The Snow Storm of May 27-29, 1947


On the morning of May 27, 1947, two areas of low pressure were located over the United States while a strong arctic high pressure system was located over the Mackenzie Basin in northwest Canada. This high would provide the cold air needed for a winter storm to develop. The strongest area of low pressure was located over central Nevada, and it was this low which would be responsible for the snow storm over the Central Plains, Upper Mississippi Valley, and Upper Michigan.

On the morning of May 28th, the high pressure center had moved rapidly south to southern Saskatchewan. This area of high pressure brought freezing temperatures to the Northern Plains, with temperatures as cold as 15 degrees at Eckman, ND. The sub freezing temperatures caused a partial to total loss of fruits and tender plants. During the day, this cold air surged southward across eastern Nebraska, Iowa, southern Minnesota, and Wisconsin. Many record cold maximum temperatures were established across the region for the day.

At the same time this was occurring, the area of low pressure was continuing to strengthen as it moved east through southern Kansas. From the evening of the 27th through the 28th, this low produced a 6-12" snow band from southeast Wyoming east across northern Nebraska into northwest Iowa. The heaviest snow in this band was found in Alliance and Harrison, NE where 12" had fallen.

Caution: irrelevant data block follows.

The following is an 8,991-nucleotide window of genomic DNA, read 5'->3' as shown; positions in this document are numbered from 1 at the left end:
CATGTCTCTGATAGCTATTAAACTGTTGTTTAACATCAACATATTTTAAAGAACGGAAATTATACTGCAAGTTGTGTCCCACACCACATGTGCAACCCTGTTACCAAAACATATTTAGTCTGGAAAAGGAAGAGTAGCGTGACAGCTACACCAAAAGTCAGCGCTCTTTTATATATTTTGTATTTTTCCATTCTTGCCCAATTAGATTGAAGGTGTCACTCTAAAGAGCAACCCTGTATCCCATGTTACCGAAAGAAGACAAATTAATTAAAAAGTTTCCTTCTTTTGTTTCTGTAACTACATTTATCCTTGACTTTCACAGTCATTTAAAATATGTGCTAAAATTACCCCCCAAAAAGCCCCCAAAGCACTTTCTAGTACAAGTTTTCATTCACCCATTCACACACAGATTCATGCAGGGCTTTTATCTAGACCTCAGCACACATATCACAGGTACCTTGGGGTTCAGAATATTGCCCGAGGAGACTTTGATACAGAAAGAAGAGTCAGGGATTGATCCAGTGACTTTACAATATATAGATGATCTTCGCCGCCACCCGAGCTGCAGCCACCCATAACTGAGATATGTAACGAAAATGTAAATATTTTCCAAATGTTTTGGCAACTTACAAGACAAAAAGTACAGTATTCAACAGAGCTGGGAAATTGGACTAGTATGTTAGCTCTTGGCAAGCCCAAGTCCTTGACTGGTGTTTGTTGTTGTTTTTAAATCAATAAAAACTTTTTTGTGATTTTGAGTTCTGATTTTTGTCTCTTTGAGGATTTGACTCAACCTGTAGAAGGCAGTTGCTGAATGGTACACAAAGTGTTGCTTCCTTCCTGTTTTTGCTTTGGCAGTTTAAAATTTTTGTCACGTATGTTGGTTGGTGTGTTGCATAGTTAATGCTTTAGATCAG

During the late afternoon and evening of May 28th, the surface low began to move northeast across northern Missouri, northwest Illinois, and southeast Wisconsin. The reason for this change in direction was due to a strong upper level disturbance that had dropped into the base of the upper level trough over Nebraska during the day. This upper level disturbance caused an amplification of the upper level ridge over the Ohio Valley and much of New England. On the cold side of the system, over the Upper Mississippi River Valley, temperatures remained in the 30s and 40s. The cold temperatures changed the rain to snow across southern Minnesota, northeast Iowa, and across much of Wisconsin. This was the latest snow ever reported in a season in this area, with some places experiencing their biggest May snow storm on record.

Approximate snowfall totals.
Fig 1. Approximate snowfall totals from May 28-29, 1947.

From the late afternoon of the 28th into the early morning hours of the 29th, 7-10" of snow fell across Allamakee County in northeast Iowa, and Vernon, Crawford, southern Monroe, and Richland Counties in southwest Wisconsin (Fig. 1). The heaviest snowfall amount was 10" in Gays Mills, WI. Meanwhile, a 7-9" band of snow fell across northern Adams, Waushara, Winnebago, Outagamie, and Waupaca Counties in central and east central Wisconsin. The weight of the heavy snow caused severe damage power lines, telephone lines, bushes, and trees.



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